The Mesites are a special family of three distinctive species found only in Madagascar. Taxonomically they are considered a member of the Gruiformes -- the crane and coot order -- but they are distinctive relict birds. All three are ground-dwellers, running through their habitat like a cross between a rail and a thrasher. Restricted to the dry spiny desert of the southwest is the
(left), sometimes called the
. Dee (1986) summarizes this way: "This extraordinary bird occupies a monotypic genus in an endemic Madagascar family of little obvious affinity, both of whose other members are under threat." The Monias is a gregarious bird, living in groups of 4-10 on the ground, twitching their tails as they hustle through the undergrowth. The older literature stated they never left the ground, but Langrand (1990) noted that "if alarmed group remains close, all members running swiftly. To escape sudden danger, one bird may decide to fly a few meters to perch on low horizontal brach and may occupy new spot for several minutes." That is exactly what the bird above left is doing; frightened by the locals who were "herding" the family group to our tour, this individual flew to this position and "froze" for the next ten minutes, permitting photos but allowing the rest of the group to "escape."
Species in family 3
Species observed [DR] 3 (100%)
Species photo'd [DR] 2
"Herding" of small parties by local guides is also how our tour group saw the White-breasted Mesite
in the dry deciduous forests of the northwest. I have an awful shot of one of those dashing through the undergrowth, so badly out of focus that I dare not even reproduce it on my own web site, but there are wonderful photos of this globally threatened species in Morris & Hawkins (1998). The final species is the
(right) which lives in wet rain forests of the eastern escarpment where "this secretive species is more easily heard than seen" (Morris & Hawkins 1998). On our first day at the new reserve at Ranomafana (misspelled on my field sketch), Rita & I chose to bird alone in this spectacular jungle, not realizing that the tour-guides were planning to use tapes to lure a Brown Mesite into view. Oblivious to the loss of this chance to see such a secretive bird, we birded out way quietly along a trail up the spine of a steep mossy ridge when I noticed movement to our right. Training binoculars downslope, we watched a pair of quiet Brown Mesites foraging and almost walking right past us. I was so jazzed with our good fortune that I drew this field sketch that evening.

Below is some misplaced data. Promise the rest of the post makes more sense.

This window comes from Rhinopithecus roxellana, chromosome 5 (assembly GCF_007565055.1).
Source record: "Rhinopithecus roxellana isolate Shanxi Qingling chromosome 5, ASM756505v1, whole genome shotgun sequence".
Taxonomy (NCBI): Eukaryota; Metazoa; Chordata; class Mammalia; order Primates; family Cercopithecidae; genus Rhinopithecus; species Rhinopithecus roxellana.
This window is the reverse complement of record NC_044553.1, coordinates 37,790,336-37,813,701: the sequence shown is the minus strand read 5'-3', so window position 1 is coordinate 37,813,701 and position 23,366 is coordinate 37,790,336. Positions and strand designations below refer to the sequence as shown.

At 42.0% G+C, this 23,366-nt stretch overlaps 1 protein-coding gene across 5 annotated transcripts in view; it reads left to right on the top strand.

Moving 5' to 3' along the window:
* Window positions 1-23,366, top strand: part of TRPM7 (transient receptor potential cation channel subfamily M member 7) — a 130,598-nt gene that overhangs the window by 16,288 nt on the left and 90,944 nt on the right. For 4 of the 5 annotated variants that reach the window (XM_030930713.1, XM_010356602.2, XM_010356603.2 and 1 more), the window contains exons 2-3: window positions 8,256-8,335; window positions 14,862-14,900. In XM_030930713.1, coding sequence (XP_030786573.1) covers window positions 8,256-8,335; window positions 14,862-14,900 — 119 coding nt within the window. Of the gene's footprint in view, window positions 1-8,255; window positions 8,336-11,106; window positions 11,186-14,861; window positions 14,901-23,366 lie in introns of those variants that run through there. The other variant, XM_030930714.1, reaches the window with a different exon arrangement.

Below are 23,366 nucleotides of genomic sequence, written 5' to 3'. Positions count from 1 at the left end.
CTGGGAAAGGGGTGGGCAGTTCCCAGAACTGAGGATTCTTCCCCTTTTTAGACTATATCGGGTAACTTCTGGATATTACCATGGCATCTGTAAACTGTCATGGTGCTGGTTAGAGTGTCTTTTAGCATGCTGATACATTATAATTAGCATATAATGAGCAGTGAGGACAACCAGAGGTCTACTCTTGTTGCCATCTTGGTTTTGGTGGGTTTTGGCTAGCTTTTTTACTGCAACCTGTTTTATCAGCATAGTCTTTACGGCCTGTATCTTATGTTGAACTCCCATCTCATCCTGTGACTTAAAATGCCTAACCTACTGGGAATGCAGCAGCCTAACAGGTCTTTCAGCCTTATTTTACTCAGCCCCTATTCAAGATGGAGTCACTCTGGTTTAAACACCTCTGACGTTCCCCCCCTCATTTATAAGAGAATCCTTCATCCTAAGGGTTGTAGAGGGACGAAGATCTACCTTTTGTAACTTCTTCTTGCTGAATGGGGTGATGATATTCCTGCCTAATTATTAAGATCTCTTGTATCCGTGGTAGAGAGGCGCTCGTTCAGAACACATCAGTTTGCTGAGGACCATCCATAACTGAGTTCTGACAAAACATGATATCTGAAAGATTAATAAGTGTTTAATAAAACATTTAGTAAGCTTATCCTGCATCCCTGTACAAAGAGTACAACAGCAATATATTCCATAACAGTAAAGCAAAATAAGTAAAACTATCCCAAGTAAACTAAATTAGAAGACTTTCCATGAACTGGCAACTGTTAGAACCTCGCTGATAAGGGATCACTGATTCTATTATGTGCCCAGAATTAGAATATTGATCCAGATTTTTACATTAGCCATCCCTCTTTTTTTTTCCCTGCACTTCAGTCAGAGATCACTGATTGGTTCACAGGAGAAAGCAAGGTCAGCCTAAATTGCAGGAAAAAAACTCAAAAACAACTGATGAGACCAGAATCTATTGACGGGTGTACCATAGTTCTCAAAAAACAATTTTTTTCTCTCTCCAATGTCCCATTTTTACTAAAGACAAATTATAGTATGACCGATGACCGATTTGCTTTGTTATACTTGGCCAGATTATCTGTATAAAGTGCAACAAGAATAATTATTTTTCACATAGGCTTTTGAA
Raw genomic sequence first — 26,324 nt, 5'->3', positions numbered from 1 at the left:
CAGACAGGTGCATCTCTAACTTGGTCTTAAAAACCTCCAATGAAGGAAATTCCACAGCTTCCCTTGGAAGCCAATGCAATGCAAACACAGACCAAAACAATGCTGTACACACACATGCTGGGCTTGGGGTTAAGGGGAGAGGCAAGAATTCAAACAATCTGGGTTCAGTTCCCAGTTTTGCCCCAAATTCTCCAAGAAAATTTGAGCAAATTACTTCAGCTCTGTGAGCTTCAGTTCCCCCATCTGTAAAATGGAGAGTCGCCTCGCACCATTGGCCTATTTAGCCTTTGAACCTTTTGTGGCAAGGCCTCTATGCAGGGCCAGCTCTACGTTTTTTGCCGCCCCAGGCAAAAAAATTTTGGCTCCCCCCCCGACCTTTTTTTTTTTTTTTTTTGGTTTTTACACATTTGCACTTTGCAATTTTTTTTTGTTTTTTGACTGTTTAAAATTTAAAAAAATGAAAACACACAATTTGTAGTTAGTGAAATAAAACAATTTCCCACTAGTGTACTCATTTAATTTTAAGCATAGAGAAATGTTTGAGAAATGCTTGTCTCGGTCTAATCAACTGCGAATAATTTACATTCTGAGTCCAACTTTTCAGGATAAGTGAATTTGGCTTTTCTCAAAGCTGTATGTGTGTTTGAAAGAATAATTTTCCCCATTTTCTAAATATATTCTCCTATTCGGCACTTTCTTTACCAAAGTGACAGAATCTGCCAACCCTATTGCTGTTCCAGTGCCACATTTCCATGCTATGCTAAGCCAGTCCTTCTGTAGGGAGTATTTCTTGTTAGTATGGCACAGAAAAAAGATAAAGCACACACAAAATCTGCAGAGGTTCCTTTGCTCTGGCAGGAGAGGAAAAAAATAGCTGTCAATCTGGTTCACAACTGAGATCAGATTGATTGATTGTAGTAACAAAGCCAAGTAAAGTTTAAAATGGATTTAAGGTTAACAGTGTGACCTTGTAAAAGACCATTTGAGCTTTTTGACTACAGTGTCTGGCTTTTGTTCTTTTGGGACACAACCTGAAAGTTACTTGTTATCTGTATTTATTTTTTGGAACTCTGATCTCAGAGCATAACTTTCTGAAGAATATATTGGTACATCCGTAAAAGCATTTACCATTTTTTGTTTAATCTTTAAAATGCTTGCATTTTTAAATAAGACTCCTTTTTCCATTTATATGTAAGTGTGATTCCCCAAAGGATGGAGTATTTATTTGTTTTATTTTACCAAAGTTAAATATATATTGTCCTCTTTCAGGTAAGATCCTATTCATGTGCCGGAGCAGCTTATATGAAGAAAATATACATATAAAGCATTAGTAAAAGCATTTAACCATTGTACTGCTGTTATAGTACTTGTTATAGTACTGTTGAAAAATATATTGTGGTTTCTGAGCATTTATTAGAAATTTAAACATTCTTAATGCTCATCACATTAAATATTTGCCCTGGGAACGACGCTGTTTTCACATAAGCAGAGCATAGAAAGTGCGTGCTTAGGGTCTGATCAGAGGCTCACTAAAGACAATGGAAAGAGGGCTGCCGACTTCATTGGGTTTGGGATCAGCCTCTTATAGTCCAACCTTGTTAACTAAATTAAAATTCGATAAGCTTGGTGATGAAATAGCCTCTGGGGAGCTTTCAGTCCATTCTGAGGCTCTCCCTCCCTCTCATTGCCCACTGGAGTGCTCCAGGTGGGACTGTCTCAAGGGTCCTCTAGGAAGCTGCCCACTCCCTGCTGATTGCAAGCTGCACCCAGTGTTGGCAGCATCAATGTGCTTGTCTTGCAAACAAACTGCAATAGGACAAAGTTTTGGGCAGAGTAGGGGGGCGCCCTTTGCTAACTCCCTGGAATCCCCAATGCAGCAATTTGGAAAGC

The most recent summary of information on this family (Evans et al. 1996) says that the "origin and nearest relatives of the mesite family remain mysterious." They note that early workers had associated them with pigeons, and then with pheasants, and even with the dippers! No fossils have ever been found, but the family is considered ancient in origin. Among oddities in this group are 14 (rather than 12) rectrices in a long broad tail, the small head, and very thick and extensive undertail coverts that "give an almost cylindrical look at times" (ibid.). Comparatively little is known about their basic biology or ecology. Like Madagascar itself, they are odd, remote, and mysterious birds.
, was photographed near Ishfay, north of Tulear, southwestern Madagascar, in Nov 1992. The
sketch was made on the day of observation in the Ranomafana Reserve, eastern Madagascar, on 26 Nov 1992.
Photos & art © Don Roberson, all rights reserved.
: There is no "family book" per se of which I am aware. Good photos of all three mesites are in Morris & Hawkins (1998), and their habitats covered by Dee (1986), but a complete family introduction, with some superb photos (e.g., Brown Mesite at nest) is in Evans et al. (1996).
Other literature cited
Dee, T. J. 1986. The Endemic Birds of Madagascar. Intern. Council for Bird Preservation (ICBP), Cambridge, U.K.
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Evans, M. I., A.F.A. Hawkins, and J. W. Duckworth. 1996. Family Mesitornithidae (Mesites) in del Hoyo, J., Elliott, A., & Sargatal, J., eds.
Handbook of the Birds of the World.
Vol. 3. Lynx Edicions, Barcelona.
Langrand, O. 1990. Guide to the Birds of Madagascar. Yale Univ. Press, New Haven, CT.
Morris, P., and F. Hawkins. 1998. Birds of Madagascar: A Photographic Guide. Yale Univ. Press, New Haven, CT.
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